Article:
US 5422147 A
A method and apparatus for deacidification of cellulosic materials such as the pages of books, magazines, newspapers, documents and the like are provided which ensures that substantially the entirety of each page is treated. The method includes placing the materials within a carrier such that the pages are free for exposure to the treating medium. The carrier is submerged in a vat preferably containing a dispersion of treating material including particles of an alkaline metal oxide, hydroxide or salt. The vat includes a support frame which supports the carrier and is slidably mounted on the vat such that the carrier and materials it holds may reciprocate in a generally horizontal direction. The reciprocation of the support frame causes the pages of a book, for example, to fan out, and the treating material in the medium thus comes into contact with each page of the book, magazine or other document. After reciprocating the support frame at a preselected speed and stroke length for a preselected length of time such that each page of the book is treated, preferably in its entirety, the carrier is removed from the bath and transferred to a dryer. The dryer includes a flexible meshed webbing which is loosely draped over a series of support rods mounted on a frame. The cellulosic materials are placed on the meshed webbing and preheated air is passed through the dryer to evaporate any excess residual treating medium.
1. A method of deacidifying cellulosic materials in a treating medium comprising the steps of:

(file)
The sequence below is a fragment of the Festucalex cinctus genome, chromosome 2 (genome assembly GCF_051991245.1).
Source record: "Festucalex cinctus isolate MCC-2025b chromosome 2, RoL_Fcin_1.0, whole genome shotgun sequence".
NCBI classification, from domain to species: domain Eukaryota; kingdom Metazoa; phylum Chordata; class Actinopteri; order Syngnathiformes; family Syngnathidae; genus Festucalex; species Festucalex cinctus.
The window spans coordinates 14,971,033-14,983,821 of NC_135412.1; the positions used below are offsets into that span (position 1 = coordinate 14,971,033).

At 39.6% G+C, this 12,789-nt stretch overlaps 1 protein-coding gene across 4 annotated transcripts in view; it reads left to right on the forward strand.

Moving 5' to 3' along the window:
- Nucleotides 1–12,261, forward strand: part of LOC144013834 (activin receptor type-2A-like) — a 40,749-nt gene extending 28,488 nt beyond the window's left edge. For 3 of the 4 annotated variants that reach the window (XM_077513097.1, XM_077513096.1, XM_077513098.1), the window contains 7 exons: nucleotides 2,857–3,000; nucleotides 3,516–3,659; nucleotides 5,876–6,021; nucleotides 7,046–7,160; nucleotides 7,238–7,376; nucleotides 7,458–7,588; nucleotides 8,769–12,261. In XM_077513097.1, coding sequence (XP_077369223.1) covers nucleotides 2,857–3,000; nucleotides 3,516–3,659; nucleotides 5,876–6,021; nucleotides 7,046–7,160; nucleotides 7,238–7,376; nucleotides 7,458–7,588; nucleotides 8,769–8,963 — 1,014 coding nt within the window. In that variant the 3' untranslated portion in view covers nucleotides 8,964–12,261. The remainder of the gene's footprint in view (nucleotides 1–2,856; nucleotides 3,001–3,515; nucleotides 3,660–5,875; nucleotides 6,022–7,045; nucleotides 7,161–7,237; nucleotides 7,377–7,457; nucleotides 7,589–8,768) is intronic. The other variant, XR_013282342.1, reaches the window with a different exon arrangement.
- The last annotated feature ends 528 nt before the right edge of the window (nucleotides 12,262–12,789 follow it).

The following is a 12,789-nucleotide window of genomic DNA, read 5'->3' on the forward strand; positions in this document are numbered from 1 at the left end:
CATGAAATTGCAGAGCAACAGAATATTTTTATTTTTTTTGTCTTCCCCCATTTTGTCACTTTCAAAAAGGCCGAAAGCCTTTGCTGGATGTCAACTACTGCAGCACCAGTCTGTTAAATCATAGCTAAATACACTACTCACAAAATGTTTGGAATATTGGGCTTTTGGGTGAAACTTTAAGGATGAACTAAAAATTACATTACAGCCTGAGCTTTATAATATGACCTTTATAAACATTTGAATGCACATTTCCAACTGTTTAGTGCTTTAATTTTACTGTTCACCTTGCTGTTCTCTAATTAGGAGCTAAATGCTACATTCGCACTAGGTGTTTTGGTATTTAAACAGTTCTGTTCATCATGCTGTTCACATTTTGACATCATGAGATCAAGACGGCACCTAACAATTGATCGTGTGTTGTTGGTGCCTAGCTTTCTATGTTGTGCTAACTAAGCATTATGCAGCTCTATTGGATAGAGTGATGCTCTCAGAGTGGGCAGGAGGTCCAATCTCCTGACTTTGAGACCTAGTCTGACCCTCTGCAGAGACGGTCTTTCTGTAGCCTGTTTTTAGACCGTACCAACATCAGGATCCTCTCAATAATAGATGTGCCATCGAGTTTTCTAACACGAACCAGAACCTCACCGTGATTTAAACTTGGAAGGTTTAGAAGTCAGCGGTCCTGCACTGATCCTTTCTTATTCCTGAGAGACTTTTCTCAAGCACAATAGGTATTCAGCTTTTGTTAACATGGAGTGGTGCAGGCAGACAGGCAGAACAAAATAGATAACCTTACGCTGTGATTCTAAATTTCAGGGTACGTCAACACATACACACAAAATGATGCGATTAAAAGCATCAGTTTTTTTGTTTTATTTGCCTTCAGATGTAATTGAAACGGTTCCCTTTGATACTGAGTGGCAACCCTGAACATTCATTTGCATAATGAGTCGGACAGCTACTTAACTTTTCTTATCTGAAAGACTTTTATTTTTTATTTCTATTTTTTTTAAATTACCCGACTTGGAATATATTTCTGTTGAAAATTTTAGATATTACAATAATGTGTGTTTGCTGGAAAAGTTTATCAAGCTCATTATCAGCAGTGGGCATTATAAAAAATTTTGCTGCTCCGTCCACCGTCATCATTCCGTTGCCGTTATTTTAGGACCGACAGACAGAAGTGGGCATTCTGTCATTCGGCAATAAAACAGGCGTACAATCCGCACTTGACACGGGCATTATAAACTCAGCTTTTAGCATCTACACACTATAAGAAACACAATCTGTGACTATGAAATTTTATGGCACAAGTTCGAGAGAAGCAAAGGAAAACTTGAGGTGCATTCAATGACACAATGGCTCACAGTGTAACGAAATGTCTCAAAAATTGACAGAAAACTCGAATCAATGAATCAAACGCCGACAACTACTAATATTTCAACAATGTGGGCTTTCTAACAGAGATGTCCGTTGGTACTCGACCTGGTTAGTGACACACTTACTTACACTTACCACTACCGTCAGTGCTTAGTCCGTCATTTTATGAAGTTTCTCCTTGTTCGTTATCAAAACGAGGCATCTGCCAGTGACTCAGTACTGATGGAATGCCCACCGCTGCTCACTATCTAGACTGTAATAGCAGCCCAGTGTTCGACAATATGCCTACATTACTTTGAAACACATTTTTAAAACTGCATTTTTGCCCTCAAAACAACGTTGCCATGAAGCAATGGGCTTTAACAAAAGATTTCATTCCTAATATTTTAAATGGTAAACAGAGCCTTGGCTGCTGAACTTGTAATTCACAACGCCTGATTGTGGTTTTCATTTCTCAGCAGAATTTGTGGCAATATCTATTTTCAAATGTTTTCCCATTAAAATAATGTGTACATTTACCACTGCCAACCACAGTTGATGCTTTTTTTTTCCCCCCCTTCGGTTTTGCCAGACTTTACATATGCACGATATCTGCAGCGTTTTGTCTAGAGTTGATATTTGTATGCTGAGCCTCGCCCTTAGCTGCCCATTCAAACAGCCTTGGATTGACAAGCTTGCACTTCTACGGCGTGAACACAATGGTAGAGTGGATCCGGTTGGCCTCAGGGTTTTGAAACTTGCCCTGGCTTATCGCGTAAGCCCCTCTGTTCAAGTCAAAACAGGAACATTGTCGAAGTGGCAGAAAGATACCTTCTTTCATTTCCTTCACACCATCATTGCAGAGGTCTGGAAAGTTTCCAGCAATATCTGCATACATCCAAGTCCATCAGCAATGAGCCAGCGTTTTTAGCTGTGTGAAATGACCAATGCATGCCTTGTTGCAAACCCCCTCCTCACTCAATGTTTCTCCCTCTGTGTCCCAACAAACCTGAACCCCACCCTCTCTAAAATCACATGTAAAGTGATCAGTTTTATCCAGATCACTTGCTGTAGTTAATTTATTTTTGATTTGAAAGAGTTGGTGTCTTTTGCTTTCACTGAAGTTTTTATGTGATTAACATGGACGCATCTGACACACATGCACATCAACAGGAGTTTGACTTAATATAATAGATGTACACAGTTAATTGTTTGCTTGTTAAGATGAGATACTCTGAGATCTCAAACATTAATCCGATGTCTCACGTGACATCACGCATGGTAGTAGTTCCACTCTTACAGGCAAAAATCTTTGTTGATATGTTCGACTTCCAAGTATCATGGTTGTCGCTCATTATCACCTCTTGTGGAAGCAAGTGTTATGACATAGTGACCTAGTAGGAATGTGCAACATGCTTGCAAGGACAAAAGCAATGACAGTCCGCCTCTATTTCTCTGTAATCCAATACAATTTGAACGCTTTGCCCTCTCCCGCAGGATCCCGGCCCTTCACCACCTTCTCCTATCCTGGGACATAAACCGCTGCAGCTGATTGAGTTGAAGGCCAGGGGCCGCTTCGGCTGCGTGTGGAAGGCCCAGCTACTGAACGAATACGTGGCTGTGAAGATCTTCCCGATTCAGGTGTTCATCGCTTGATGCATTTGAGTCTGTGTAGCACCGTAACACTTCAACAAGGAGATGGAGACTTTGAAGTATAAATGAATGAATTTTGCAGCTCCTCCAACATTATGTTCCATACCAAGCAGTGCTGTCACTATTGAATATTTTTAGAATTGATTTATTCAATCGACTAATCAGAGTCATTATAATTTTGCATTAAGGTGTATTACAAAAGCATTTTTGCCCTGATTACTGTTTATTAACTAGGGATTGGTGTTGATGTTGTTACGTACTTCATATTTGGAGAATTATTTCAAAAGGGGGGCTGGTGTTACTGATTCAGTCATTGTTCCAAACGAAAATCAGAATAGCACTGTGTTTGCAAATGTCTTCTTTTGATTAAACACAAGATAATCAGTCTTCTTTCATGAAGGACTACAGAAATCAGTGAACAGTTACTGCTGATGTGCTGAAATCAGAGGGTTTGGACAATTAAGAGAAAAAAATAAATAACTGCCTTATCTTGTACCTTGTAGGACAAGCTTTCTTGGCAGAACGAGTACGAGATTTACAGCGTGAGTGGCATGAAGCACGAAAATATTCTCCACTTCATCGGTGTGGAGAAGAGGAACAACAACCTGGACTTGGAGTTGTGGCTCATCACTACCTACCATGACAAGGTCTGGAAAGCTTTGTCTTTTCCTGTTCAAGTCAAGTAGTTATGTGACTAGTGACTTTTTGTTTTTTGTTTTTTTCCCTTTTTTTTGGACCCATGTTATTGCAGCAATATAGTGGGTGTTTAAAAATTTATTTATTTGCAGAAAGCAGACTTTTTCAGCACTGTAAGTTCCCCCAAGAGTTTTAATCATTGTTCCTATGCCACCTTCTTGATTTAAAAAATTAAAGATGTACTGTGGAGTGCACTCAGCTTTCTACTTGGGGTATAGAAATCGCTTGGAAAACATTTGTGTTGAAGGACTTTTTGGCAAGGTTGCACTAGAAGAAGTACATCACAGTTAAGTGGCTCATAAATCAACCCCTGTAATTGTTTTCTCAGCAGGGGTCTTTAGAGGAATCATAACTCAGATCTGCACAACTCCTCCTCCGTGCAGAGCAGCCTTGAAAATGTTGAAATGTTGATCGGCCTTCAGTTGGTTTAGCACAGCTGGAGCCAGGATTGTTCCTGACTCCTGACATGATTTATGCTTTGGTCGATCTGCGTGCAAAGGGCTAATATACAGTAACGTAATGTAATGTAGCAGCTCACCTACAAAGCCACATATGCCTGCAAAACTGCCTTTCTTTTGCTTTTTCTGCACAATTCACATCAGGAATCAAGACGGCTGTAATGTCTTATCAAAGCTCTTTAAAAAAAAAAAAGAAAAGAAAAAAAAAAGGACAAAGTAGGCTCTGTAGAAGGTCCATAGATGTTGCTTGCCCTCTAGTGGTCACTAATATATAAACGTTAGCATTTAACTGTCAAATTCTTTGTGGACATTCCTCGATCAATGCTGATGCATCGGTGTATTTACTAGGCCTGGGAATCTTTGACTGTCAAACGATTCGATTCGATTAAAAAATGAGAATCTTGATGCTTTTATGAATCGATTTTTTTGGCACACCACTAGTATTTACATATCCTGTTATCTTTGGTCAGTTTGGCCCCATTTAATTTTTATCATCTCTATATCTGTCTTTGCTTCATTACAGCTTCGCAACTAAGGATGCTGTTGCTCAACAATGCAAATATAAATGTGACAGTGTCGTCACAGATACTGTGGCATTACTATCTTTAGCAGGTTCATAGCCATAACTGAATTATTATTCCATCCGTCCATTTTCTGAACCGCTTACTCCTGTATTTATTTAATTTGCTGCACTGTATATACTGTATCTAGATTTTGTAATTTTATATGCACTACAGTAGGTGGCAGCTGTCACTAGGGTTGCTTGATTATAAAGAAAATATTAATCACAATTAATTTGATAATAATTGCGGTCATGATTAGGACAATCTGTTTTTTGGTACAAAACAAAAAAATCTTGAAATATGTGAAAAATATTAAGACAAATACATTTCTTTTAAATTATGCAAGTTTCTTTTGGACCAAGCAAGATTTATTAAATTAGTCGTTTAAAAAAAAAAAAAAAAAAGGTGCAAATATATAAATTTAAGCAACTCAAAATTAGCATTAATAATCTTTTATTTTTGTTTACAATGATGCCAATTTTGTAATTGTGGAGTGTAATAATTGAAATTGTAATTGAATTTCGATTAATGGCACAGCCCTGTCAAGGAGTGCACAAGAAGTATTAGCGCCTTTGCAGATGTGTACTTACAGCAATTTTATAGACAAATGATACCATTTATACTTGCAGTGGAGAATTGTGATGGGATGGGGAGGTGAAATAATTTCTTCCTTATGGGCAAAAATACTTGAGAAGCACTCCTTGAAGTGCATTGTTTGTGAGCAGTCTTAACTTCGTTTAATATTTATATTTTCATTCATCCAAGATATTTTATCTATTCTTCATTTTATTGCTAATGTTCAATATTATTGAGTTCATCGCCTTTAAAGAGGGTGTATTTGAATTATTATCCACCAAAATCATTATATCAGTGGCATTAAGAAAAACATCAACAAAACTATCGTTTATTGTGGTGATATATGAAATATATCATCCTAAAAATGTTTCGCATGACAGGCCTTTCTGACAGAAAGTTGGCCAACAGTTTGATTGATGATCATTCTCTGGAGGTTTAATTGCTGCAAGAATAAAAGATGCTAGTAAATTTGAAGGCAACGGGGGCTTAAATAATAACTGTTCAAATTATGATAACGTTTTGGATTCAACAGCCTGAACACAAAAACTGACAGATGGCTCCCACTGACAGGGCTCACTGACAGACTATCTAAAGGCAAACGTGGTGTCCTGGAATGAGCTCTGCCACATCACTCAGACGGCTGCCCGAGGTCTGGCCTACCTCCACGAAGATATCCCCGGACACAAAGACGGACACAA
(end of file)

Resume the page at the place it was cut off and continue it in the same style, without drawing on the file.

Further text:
submerging cellulosic materials comprised of bound and folded materials having a spine in a bath of treating medium;
causing relative movement between the cellulosic materials and the medium in a direction generally parallel to the spine of the materials at a velocity sufficient to ensure exposure of the cellulosic materials to the medium;
continuing the relative movement for a first period of time effective for deacidifying substantially all of the cellulosic materials; and
drying the cellulosic materials.
2. The method of claim 1 wherein the relative movement comprises moving the cellulosic materials in a generally horizontal direction through the medium.
3. The method of claim 1 wherein the step of causing relative movement comprises reciprocating the cellulosic materials through the medium at a speed and over a length sufficient to achieve the said velocity.
4. The method of claim 3 further comprising the step of supporting a carrier in a reciprocating support frame within the bath.
5. The method of claim 4 wherein the support frame is operatively connected to a driving member and the driving member is attached to one of a plurality of attachment points of a rotating member to provide a stroke length sufficient for achieving the said length of reciprocating motion through the medium and the step of moving the cellulosic materials further comprises translating the driving member by rotating the rotating member at a stroke speed sufficient to achieve the said speed of reciprocating motion.
6. The method of claim 2 wherein the relative movement comprises moving the cellulosic materials in a circular path.
7. The method of claim 1 further comprising the step of applying to the bath of treating medium ultrasonic energy to disperse particles in the medium.
8. The method of claim 1 wherein the relative movement is provided by circulating the medium in the bath past the cellulosic materials.
9. The method of claim 1 wherein the relative movement is provided by simultaneously circulating the medium in the bath past the cellulosic materials and moving the cellulosic materials through the medium to achieve the said velocity.
10. The method of claim 1 wherein the relative movement is provided by circulating the medium from the bath, through a filter and back into the bath past the cellulosic materials.
11. The method of claim 1 further comprising, following the first period of time, transporting the cellulosic materials from the bath to a dryer for the drying step.